By Walter Ritte
Up: Eight hundred years ago, traditional Hawaiian fishponds doubled the food capacity of the existing reefs, helping the ahupua`a system to feed hundreds of thousands of Hawaiians in a sustainable fashion.
Down: After Western contact in 1776, the Hawaiians, their culture, and fishponds use declined dramatically. By the 1980s, raising fish in the ponds was almost nonexistent – “highest and best use” was declared, and the ponds became marinas, parks, housing, navel facilities, harbors, bird sanctuaries, hotels and millionaire estates.
Up: In the 1990s Molokai led a state wide effort to protect and restore traditional Hawaiian fishponds. With the strong support of Sen. Dan Inouye and Gov. John Waihe`e, highest and best use was replaced with “traditional use” of these of these cultural treasures. In March of 2011, hundreds of fishpond operators and supporters from all islands came to Molokai to kuka kuka and organize themselves.
Down: A week later in March, the Japan tsunami hit many ponds in Hawaii including ones on the east end of Molokai. Some of the ponds were just recently restored, which required many years of hard work by strong young backs of our younger generation.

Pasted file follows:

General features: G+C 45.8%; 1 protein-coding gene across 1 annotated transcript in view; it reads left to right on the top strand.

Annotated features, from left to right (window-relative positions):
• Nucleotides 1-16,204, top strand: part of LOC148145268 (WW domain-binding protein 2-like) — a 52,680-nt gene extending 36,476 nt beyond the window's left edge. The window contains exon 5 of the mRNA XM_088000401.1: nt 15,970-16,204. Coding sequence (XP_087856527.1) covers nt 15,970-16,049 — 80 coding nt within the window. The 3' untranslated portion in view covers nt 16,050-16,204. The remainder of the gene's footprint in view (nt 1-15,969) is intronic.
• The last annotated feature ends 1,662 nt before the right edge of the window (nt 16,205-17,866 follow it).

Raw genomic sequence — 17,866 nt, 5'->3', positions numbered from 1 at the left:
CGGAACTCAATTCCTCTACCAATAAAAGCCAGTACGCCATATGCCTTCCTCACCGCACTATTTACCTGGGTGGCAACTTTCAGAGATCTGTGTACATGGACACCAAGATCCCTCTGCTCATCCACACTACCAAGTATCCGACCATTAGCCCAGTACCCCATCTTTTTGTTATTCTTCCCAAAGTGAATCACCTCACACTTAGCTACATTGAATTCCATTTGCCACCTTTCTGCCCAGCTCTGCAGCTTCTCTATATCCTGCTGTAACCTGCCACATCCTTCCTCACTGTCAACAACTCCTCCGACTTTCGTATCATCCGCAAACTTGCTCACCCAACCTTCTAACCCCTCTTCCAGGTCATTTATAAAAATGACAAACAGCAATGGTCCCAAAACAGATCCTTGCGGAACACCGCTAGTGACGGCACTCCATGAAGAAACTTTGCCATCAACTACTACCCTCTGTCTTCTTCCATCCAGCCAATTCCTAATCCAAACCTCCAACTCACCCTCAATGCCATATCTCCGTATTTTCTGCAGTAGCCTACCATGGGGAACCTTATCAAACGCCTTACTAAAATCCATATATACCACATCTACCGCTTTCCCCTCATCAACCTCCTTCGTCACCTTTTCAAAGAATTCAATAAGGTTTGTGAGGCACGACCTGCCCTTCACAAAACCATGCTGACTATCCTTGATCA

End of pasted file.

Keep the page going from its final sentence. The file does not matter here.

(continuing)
Up: Three days later, on March 14, the walls of Keawanui fishpond were being restored after being totally destroyed. Some fifty volunteers have already put in valued restoration hours answering the kahea for kokua. Today the students of Ho`omana Hou School proudly harvested 34 pounds of oysters they placed in plastic baskets 10 months ago. It has been a very long time since aquaculture has been successful in Keawanui fishpond…we hope this small harvest will become a sustained “big ups” for traditional Hawaiian fishponds, and once again help bring food security to Hawaii.
Ho`omana Hou students Kamoho Ali`i Gomes (back left), Che Gonzales, Brandan Lu`uloa, Mikayla Tengan (front left), Danielle Mersberg, and Shaquille Rapanot McGuire with their 34 pounds of oysters harvested from Keawanui Fishpond. Photo by Walter Ritte.